Shared services – it sounds scary, but shared environments, especially for IT projects, are becoming more and more critical. There are new opportunities to consolidate aging systems, get rid of duplicative technologies, and cut spending everyday in your organization. That 25-year-old legacy mainframe system that gets accessed once in a blue moon? Lose it. Get the data out and move on. You have 2 CRM systems being used by different parts of your sales and marketing teams? It’s time to merge those into one system. Not only will everyone be on the same page but your data quality should make a big jump.
It’s often difficult for business unit heads to let go of systems. Time, money, and effort have gone into customizing, learning, and developing the exact set of features that helps them deliver their output. Facing technology changes can seem like a waste of time and a major distraction from everyday responsibilities and duties, leading to hesitation or flat-out refusal. IT leaders need to be there to help resolve these concerns and work hand-in-hand with BU’s to consolidate technologies for the betterment of the organization.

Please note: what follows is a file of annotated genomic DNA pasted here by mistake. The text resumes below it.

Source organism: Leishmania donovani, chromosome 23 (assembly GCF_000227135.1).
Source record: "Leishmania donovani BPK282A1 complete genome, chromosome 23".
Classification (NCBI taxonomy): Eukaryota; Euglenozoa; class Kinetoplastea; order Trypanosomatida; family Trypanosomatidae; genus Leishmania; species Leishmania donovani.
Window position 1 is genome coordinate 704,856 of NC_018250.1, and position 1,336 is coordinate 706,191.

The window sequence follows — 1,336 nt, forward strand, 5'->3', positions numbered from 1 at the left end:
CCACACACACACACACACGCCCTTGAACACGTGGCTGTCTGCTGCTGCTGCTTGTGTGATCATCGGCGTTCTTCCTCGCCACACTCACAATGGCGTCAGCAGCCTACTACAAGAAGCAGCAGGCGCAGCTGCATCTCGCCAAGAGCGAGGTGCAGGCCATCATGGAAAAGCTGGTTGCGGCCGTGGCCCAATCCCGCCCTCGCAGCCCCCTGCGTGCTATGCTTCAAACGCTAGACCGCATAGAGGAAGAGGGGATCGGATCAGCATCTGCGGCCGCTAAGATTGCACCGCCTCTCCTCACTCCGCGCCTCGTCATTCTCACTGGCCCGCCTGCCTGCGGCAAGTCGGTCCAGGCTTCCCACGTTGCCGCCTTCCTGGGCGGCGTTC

This is by no means a new concept. Private sector and Federal organizations have been pushing shared environments for years. In fact, the U.S. government has set rules and guidelines outlining how Federal agencies should adopt shared environments to reduce IT costs and “innovate with less.”
With rising costs, smaller budgets, and less people to do the work it only makes sense to work within a shared services environment. IT leaders need to take charge in helping business units solve mission critical technology challenges that will meet the needs of many while reducing IT waste.